The moral sophistry of Roger Waters

Last week, the singer encouraged other performers to follow his lead in joining the BDS movement. But Waters and other far-left critics possess a reductionist moral view of the conflict, based primarily on knee-jerk reactions that favor the underdog.

roger waters_311 reuters (photo credit: Mario Anzuoni / Reuters)
roger waters_311 reuters
(photo credit: Mario Anzuoni / Reuters)
Last Friday, Roger Waters, the iconic former lead singer of the band Pink Floyd, wrote in The Guardian about his recent decision to join the Boycott, Divestment and Sanctions campaign, mainly in an attempt to encourage other artists to do likewise. With this move, Waters has jumped on the growing bandwagon of celebrities - from Elvis Costello to the Pixies - who are refusing to come and perform in Israel.
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While most artists who have canceled performances refuse to cite a reason, Waters was brave enough to actually express his stance on the matter. In his piece, Waters relays how he visited the separation barrier wall in 2006, and was treated by “young Israeli soldiers… with disdainful aggression.” To which he concluded, “If it could be like that for me, a foreigner, a visitor, imagine what it must be like for the Palestinians, for the underclass, for the passbook carriers.”
Herein lies the moral sophistry that undergirds not only Waters’ view of the Arab-Israeli conflict, but increasingly that of many far left-wing ideologues as well. For Water’s ilk, the crux of the issue is about standing up for the weak and oppressed - “the underclass.” In his world, culpability for the Palestinians’ situation lays squarely and solely with the government of Israel. The boycott is thus meant to push Israelis to force their government to make peace.
So is Roger Waters right? Are the strong necessarily wrong? Must men and women of conscience always stand up for the weak?
The moral failing of this view is that - sometimes explicitly, but more often implicitly - it excuses the weaker side of a conflict when it either pursues illegitimate goals or acts immorally. Its proponents frequently exonerate or minimize the atrocities perpetrated by the weaker side. On the rare occasions where the underdog is critiqued, it is merely as an aside in the course of a far severer rebuke of the stronger party. Most despicably, this view ruefully ignores that “the oppressed” might actually make decisions and pursue policies whose only result is to further their own misery.
Of course, for those who itch to “speak truth to power,” this is all very inconvenient. They get no satisfaction from speaking truth to the oppressed.
Unfortunately, in our particular conflict, this stance not only does the Palestinians a great disservice - it paradoxically prevents the sides from forging the peace so desperately needed. Being a true dove - and not just a self-righteous imitation - means you understand that real peace will require ignoble compromise. It is a recognition that both sides will inevitably have a bitter taste in their mouths as they sign on the dotted line of any final settlement; after all, relinquishing long-held national aspirations will on many levels feel like betrayal. Virtually no one on the far left, however, speaks this kind of truth. They never counsel the Palestinians that in order to end their own misery they will need to swallow this bitter pill eventually, and abandon some of their goals.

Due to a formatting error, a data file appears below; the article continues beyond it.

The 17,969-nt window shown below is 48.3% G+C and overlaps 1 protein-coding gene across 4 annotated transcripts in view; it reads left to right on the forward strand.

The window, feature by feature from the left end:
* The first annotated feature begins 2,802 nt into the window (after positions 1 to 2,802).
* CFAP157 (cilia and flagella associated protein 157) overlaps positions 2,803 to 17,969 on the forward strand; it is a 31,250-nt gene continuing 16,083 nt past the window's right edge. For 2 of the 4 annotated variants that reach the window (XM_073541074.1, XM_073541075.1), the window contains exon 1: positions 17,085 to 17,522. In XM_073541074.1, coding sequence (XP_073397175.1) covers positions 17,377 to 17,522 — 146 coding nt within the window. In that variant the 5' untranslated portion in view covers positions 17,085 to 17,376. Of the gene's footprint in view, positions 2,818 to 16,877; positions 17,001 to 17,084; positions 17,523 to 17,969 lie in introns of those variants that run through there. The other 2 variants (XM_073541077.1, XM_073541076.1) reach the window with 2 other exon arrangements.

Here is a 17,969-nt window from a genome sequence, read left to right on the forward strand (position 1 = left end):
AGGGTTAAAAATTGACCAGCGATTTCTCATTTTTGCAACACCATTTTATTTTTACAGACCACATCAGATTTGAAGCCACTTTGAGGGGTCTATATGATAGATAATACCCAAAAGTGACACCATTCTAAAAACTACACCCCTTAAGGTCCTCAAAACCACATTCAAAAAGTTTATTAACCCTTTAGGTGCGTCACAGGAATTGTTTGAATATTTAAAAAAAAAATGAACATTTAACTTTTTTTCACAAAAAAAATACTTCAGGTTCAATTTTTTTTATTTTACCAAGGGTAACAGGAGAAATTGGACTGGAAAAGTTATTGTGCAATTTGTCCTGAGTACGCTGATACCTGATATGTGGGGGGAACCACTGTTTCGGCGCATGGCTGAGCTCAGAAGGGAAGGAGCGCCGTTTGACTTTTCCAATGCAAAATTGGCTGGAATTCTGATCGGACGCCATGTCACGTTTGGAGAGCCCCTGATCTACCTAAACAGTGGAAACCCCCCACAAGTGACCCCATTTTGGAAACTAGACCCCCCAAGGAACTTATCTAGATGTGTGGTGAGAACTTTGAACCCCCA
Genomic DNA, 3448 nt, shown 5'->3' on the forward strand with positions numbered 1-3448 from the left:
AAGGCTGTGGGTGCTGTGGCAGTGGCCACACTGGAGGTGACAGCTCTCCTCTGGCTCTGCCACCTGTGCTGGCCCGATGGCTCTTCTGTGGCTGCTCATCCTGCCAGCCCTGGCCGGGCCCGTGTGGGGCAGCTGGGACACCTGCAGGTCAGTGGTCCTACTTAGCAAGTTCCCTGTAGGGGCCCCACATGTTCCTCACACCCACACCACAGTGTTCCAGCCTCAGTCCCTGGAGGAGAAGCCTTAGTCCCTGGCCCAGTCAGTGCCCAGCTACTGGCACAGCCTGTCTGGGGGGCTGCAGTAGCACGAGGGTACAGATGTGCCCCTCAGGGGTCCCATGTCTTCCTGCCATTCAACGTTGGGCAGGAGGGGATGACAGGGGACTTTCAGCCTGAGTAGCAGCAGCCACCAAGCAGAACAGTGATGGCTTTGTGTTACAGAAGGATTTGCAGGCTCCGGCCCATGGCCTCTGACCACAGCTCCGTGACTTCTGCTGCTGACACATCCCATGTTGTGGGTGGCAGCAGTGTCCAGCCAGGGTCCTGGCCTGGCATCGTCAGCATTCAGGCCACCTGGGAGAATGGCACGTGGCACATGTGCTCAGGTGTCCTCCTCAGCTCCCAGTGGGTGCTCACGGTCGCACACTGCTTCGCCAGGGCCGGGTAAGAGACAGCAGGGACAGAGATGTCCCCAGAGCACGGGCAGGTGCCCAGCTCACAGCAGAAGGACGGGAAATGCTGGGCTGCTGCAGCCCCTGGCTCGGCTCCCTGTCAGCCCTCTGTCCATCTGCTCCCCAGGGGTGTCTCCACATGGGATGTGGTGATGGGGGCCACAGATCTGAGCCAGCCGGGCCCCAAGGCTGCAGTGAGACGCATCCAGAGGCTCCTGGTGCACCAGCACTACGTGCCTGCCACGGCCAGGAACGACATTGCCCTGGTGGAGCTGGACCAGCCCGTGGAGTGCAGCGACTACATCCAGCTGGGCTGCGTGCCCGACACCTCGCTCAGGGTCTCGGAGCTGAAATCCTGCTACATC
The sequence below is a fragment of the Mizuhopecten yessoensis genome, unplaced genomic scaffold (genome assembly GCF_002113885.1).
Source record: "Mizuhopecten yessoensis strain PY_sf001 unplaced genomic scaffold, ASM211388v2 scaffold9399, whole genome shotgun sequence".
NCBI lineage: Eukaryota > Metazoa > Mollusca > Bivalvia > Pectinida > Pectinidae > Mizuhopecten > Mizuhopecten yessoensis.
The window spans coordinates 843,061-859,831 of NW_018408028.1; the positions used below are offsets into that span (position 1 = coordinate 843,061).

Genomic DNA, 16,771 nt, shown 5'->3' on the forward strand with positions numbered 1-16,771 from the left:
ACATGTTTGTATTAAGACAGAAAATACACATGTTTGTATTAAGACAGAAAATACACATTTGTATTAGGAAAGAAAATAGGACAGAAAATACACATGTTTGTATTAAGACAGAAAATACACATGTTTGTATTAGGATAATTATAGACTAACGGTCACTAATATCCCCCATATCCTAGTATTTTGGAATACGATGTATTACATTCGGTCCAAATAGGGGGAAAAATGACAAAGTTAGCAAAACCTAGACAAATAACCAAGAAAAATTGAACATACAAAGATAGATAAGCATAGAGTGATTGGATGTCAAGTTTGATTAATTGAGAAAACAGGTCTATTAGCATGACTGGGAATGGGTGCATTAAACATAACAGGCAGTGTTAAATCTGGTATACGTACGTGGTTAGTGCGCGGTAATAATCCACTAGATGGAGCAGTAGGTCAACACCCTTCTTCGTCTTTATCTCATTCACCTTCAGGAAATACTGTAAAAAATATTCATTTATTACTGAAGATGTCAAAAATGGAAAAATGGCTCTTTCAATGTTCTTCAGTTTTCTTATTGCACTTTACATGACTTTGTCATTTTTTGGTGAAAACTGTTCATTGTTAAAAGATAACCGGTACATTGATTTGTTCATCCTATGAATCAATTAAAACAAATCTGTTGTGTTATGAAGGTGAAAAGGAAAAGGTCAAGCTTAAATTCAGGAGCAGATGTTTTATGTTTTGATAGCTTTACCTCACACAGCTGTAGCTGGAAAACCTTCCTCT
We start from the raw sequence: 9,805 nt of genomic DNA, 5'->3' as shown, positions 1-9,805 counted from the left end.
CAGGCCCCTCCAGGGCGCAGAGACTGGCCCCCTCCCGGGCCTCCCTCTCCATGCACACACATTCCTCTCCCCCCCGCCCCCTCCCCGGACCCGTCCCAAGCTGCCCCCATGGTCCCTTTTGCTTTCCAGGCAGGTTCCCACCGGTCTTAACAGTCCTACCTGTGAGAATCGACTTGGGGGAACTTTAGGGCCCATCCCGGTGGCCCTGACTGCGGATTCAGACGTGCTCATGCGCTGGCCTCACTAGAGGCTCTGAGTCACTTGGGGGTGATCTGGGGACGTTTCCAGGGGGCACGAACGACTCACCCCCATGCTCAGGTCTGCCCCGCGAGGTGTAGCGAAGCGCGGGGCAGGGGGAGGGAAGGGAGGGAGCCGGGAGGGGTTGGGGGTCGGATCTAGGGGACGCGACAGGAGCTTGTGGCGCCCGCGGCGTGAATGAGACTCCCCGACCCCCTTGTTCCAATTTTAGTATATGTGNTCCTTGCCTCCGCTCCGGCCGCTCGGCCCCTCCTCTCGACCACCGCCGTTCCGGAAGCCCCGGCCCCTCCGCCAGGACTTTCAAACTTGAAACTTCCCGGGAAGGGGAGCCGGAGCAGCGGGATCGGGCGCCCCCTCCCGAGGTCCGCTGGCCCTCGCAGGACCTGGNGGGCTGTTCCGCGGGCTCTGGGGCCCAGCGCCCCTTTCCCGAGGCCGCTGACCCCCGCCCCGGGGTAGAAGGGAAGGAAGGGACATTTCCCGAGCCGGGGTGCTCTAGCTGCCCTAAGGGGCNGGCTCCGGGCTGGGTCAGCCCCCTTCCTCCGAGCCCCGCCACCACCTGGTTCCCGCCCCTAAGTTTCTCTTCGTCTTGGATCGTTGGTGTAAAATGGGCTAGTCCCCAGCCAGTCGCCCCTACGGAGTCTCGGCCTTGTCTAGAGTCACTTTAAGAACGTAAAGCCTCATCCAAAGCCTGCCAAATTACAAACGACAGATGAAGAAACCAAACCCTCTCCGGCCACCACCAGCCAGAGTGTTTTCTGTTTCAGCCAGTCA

In this light, Roger Waters’ call for a boycott of Israel until it agrees, among other things, to the Palestinian right of return, is indubitably a blow for peace. What peace desperately requires is for he and others to tell the Palestinian people what some in their leadership have finally, quietly come to recognize: that the right of return is both a non-starter and a recipe for a bloody civil war in the future.
If Waters could acknowledge that Palestinians are not simply helpless bystanders in determining their own fate, he would “exhort” both Palestinians and Israelis to demand from their governments to make painful compromises for peace. In solely castigating Israelis to do more, Waters again overlooks an unpleasant fact: we have never witnessed a mass Palestinian protest in favor of peace like those that regularly fill Tel Aviv’s Rabin Square.
All this is not to pretend that Israeli actions are perfect or beyond rebuke. Far, far from it. This is, however, a call for Israel’s many critics on the left to cultivate a more enlightened and sophisticated moral view of the conflict. Criticism should not be based on a knee-jerk reaction against whoever possesses greater military or economic might, nor should moral culpability be determined by a rudimentary calculation of whose body count is bigger.
Ironically, these self-described “progressives” would do well to take a lesson from a most “traditional” text: “Commit no miscarriage of justice: do not favor the poor nor show deference to the rich; in righteousness shall you judge your kinsmen.” (Leviticus 19:15) In its wisdom, the Bible points out that morality and culpability cannot be linked to who one is, but rather on the goals one pursues and the actions one commits. So, will the far left heed these lessons? Or will they continue to stubbornly grasp onto Water’s words, “We don’t need no education”?
The writer is the former Deputy Director of the Global Research in International Affairs Center (GLORIA) in Herzliya.